Developmental Research Matrix

Respond to the following in a minimum of 175 words:

An experimenter is examining the relationship between age and self-disclosure. A large sample of participants that are 25 to 35 years old and participants that are 65 to 75 years old are compared, and significant differences are found with younger participants disclosing much more than older people. The researcher reports an effect size of .34. What does this mean?

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PART2-SEE ATTACHMENT….Week Six Homework Exercise.

PART3-SEE ATTACHMENT…Developmental Research Matrix. I ONLY HAVE TO ANSWER ONE QUESTION THIS QUESTION “Describe the research method. What will you do? What instruments will you use to measure sexual attitudes”?


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Contrast the three ways of describing results: comparing group percentages, correlating scores, and comparing group means.
Describe a frequency distribution, including the various ways to display a frequency distribution.
Describe the measures of central tendency and variability.
Define a correlation coefficient.
Define effect size.
Describe the use of a regression equation and a multiple correlation to predict behavior.
Discuss how a partial correlation addresses the third-variable problem.
Summarize the purpose of structural equation models.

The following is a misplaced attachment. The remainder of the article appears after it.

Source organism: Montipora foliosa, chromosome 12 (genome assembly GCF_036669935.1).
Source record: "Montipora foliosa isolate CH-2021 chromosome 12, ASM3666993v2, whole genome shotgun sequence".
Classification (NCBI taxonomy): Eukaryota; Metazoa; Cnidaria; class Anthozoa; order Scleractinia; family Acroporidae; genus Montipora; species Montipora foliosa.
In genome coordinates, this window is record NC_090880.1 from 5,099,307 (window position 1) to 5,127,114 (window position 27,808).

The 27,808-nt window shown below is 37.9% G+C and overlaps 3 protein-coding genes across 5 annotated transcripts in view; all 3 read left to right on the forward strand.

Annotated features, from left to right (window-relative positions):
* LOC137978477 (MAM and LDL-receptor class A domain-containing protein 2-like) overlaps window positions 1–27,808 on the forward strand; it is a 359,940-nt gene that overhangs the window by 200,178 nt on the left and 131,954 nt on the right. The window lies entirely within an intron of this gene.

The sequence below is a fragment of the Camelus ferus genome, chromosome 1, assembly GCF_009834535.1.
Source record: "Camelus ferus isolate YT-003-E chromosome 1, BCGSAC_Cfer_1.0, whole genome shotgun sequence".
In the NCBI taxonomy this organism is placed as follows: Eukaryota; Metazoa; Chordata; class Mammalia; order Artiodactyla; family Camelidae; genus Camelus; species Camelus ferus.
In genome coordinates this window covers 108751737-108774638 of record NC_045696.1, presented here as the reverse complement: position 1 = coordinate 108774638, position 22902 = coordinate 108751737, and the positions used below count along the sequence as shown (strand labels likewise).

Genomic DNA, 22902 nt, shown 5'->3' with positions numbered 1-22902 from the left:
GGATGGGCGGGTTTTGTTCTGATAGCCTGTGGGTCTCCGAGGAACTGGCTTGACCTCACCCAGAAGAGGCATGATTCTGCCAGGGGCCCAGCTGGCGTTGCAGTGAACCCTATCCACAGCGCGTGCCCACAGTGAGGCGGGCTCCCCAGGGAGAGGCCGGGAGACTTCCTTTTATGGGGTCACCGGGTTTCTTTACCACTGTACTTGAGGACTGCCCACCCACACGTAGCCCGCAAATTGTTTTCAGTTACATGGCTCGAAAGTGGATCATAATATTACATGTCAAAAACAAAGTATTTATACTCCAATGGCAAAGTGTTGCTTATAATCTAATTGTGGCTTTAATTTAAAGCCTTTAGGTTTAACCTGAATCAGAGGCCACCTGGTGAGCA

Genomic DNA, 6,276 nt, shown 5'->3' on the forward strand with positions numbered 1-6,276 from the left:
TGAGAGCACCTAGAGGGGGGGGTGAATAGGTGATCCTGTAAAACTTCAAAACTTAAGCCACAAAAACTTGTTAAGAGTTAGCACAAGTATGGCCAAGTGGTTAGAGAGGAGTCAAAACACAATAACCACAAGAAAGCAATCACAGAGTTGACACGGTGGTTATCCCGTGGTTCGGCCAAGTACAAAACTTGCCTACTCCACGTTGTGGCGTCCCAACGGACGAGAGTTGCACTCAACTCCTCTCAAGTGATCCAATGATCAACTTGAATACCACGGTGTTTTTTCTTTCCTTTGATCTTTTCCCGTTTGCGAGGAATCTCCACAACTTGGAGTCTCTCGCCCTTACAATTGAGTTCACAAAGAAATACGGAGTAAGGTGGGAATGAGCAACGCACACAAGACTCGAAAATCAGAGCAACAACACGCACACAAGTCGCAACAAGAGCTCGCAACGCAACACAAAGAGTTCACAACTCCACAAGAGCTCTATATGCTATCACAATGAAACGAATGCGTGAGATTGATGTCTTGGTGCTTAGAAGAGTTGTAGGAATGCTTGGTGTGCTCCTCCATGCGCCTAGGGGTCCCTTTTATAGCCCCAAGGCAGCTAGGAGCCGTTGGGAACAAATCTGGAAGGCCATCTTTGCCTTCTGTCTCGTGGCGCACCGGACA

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STATISTICS HELP US UNDERSTAND DATA COLLECTED IN RESEARCH INVESTIGATIONS IN TWO WAYS: FIRST, STATISTICS ARE USED TO DESCRIBE THE DATA. Second, statistics are used to make inferences and draw conclusions, on the basis of sample data, about a population. We examine descriptive statistics and correlation in this chapter; inferential statistics are discussed in Chapter 13. This chapter will focus on the underlying logic and general procedures for making statistical decisions. Specific calculations for a variety of statistics are provided in Appendix C.

Before looking at any statistics, we need to review the concept of scales of measurement. Whenever a variable is studied, the researcher must create an operational definition of the variable and devise two or more levels of the variable. Recall from Chapter 5 that the levels of the variable can be described using one of four scales of measurement: nominal, ordinal, interval, and ratio. The scale used determines the types of statistics that are appropriate when the results of a study are analyzed. Also recall that the meaning of a particular score on a variable depends on which type of scale was used when the variable was measured or manipulated.

The levels of nominal scale variables have no numerical, quantitative properties. The levels are simply different categories or groups. Most independent variables in experiments are nominal, for example, as in an experiment that compares behavioral and cognitive therapies for depression. Variables such as gender, eye color, hand dominance, college major, and marital status are nominal scale variables; left-handed and right-handed people differ from each other, but not in a quantitative way.

Variables with ordinal scale levels exhibit minimal quantitative distinctions. We can rank order the levels of the variable being studied from lowest to highest. The clearest example of an ordinal scale is one that asks people to make rank-ordered judgments. For example, you might ask people to rank the most important problems facing your state today. If education is ranked first, health care second, and crime third, you know the order but you do not know how strongly people feel about each problem: Education and health care may be very close together in seriousness with crime a distant third. With an ordinal scale, the intervals between each of the items are probably not equal.